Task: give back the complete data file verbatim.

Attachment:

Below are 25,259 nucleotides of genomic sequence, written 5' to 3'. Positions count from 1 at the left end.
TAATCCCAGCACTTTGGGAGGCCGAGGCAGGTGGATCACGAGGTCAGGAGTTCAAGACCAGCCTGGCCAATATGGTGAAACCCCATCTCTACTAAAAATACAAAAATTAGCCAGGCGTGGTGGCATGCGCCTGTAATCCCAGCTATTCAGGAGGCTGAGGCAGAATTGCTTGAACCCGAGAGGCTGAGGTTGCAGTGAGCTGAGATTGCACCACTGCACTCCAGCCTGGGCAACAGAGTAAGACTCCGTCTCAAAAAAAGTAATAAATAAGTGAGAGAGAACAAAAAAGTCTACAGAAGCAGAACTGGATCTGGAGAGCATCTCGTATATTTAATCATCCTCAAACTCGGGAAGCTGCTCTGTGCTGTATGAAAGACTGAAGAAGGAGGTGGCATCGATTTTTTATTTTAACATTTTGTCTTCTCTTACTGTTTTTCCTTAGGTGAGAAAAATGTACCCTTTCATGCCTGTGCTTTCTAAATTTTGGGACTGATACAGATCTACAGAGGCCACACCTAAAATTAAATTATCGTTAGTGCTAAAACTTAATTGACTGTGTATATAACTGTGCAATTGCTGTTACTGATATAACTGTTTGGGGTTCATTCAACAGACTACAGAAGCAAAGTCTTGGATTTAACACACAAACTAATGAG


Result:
Below are 25,259 nucleotides of genomic sequence, written 5' to 3'. Positions count from 1 at the left end.
TAATCCCAGCACTTTGGGAGGCCGAGGCAGGTGGATCACGAGGTCAGGAGTTCAAGACCAGCCTGGCCAATATGGTGAAACCCCATCTCTACTAAAAATACAAAAATTAGCCAGGCGTGGTGGCATGCGCCTGTAATCCCAGCTATTCAGGAGGCTGAGGCAGAATTGCTTGAACCCGAGAGGCTGAGGTTGCAGTGAGCTGAGATTGCACCACTGCACTCCAGCCTGGGCAACAGAGTAAGACTCCGTCTCAAAAAAAGTAATAAATAAGTGAGAGAGAACAAAAAAGTCTACAGAAGCAGAACTGGATCTGGAGAGCATCTCGTATATTTAATCATCCTCAAACTCGGGAAGCTGCTCTGTGCTGTATGAAAGACTGAAGAAGGAGGTGGCATCGATTTTTTATTTTAACATTTTGTCTTCTCTTACTGTTTTTCCTTAGGTGAGAAAAATGTACCCTTTCATGCCTGTGCTTTCTAAATTTTGGGACTGATACAGATCTACAGAGGCCACACCTAAAATTAAATTATCGTTAGTGCTAAAACTTAATTGACTGTGTATATAACTGTGCAATTGCTGTTACTGATATAACTGTTTGGGGTTCATTCAACAGACTACAGAAGCAAAGTCTTGGATTTAACACACAAACTAATGAG